To some people, I guess it’d be a mystery as to why I would choose to come out as a bisexual for the first time here and now. (God, writing this is so scary. Bear with me!) It took me a couple of days to figure it out myself. Sure, I’ve told my husband, and my best friend, and my mother during one especially passionate screaming match. But I never really felt the need to bring it to attention before, so I just treated it like some intensely private thing.

I’m a happily married, twenty-three year old woman with a sixteen month old. To a lot of people, that would automatically mean that I am straight, or that my bisexuality is somehow canceled out simply because I have found the person I want to spend the rest of my life with, and he’s a man. People have such weird ideas about bisexuality.

That’s why I’m here, I guess. Because of how bisexuals are so often portrayed, especially young bisexual females.

I live in a small town, and at my high school there were only a few openly gay people. But one time these two girls who were both known to have had boyfriends in the past started holding hands in the hallway, and kissing each other around campus. They changed their statuses online and let it be known that they were officially dating.

The most common reaction amongst my classmates? “They’re doing it for attention.” “They’re doing it so guys will think they’re hot.” “They’re doing it to be trendy.

Nobody took them seriously. And if it’s not sad enough seeing these reactions in person, imagine reading books and watching TV and movies were the majority of young bisexual females are portrayed as overly promiscuous bad girls who are more into the sex than anything else. (And hey, of course that person exists, and that’s totally okay. It’s not, however, an accurate or fair representation of all young female bisexuals.)


I saw this episode of Tyra that was all about “Barsexuals.” Apparently a barsexual is a straight female who makes out with other women in bars in order to score men and get free drinks. When asked if they are bisexual, these women were quick to deny. Whether they were lying, or weren’t sure, or were telling the straight up truth, why are situations like these being highlighted as opposed to more authentic ones?

I know it happens. But there just isn’t enough of the average. I was inspired by Scott Tracey’s post about having gay characters that are simply gay. Their sexual orientation is just another part of them, rather than being a highlighted feature in the story. I haven’t read many books featuring bisexual characters, but the few that I have read were portrayed dryly and with hurried cliches. And while bisexual characters in general would be a refreshing thing to see, it’d be even more impressive to meet a serious but totally average teen bisexual. (If anyone has any suggestions, I’d love for you to leave them in the comments so I could read up!)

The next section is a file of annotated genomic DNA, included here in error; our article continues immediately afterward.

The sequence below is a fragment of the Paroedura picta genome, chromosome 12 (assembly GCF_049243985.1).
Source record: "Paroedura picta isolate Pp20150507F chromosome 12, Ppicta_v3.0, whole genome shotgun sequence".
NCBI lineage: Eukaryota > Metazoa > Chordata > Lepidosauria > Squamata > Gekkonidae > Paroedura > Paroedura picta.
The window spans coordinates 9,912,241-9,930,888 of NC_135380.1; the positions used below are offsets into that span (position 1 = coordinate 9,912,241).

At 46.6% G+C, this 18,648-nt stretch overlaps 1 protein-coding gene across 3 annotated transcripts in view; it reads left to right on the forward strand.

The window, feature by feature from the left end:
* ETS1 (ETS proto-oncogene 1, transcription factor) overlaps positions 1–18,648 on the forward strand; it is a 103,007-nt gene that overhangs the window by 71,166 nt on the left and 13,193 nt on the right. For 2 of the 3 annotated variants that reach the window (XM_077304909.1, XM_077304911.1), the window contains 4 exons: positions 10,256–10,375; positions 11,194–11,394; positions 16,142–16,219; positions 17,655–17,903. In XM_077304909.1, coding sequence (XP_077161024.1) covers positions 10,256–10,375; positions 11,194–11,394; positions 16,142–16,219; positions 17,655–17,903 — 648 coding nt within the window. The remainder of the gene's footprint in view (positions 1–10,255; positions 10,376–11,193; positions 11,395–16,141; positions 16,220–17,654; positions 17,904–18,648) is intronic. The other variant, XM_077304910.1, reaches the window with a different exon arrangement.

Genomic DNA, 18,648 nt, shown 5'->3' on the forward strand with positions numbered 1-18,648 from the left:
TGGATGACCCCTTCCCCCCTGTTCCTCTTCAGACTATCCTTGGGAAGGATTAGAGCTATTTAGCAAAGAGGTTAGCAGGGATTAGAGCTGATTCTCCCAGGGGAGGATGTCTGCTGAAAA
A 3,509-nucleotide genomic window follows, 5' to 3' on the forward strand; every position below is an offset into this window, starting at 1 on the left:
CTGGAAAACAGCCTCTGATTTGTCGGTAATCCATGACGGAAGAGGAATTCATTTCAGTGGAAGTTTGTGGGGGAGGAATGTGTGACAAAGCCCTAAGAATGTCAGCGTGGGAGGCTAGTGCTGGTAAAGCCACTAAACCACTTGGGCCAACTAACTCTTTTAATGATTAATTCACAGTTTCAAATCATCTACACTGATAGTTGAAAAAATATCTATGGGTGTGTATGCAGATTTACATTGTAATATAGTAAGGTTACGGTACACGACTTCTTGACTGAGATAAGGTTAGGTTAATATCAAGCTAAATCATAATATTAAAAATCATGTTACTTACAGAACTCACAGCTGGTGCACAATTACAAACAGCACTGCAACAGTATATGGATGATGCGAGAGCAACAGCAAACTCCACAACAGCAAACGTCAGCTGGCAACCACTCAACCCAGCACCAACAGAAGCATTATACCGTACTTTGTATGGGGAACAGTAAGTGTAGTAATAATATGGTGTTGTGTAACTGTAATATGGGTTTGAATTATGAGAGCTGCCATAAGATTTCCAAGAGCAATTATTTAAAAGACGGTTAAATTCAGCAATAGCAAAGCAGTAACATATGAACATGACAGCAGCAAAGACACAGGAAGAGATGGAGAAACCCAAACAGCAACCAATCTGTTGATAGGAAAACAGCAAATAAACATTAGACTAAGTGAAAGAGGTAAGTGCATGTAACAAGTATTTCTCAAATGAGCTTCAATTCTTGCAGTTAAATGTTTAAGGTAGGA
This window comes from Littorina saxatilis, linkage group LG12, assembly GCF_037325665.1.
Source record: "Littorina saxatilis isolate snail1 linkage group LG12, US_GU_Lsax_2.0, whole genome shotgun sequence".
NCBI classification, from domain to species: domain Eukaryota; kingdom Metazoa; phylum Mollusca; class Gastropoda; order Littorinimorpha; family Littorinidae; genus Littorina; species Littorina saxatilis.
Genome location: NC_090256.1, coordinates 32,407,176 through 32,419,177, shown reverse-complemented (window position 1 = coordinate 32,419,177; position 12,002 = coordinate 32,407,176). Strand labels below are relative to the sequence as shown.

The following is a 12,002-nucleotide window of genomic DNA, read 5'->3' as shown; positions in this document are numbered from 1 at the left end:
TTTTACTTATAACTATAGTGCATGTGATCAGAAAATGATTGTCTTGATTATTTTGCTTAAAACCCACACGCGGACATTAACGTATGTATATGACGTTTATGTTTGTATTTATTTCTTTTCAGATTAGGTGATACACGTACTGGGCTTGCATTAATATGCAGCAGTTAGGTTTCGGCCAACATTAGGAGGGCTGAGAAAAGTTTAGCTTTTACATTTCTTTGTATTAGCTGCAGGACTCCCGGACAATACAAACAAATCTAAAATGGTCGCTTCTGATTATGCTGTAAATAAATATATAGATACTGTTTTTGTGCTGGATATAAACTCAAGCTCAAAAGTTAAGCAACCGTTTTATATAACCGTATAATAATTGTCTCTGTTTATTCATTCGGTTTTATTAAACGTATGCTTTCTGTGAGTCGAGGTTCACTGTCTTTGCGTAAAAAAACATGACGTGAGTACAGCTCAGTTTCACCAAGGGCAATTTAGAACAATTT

It’d be extra difficult to cover I know, since high school can be a confusing time as far as sexuality goes. While I was in high school, I definitely would have put myself in the Q category of LGBTQ, rather than the B. But I know that there are young female bisexuals out there, wondering why they aren’t anything like the bisexuals they see in books and on TV.

And it’s for those girls that I’m here now. Write your characters, tell your story, be yourself. But please, on behalf of the evolution of human acceptance, ask yourself if it’s possible to include LGBTQ characters in your novel. Bisexuality, being gay, being transsexual, these aren’t new things. The number of LGBTQ people isn’t rising, it’s just that the number of people comfortable enough to admit it is. If we can support each other enough through our writing to keep that number rising, having a more true to reality ratio in the media will follow naturally.

Amy Lukavics is a YA writer represented by Joanna Volpe of Nancy Coffey Literary and Media Representation. Besides writing and reading, her other favorite activities include tearing it up on Xbox Live, cooking things that call for at least 4 cloves of garlic, and building pillow forts with her daughter Lily Mila. Gamertag: electric lola Twitter: @amylukavics Blog: hello, moon.

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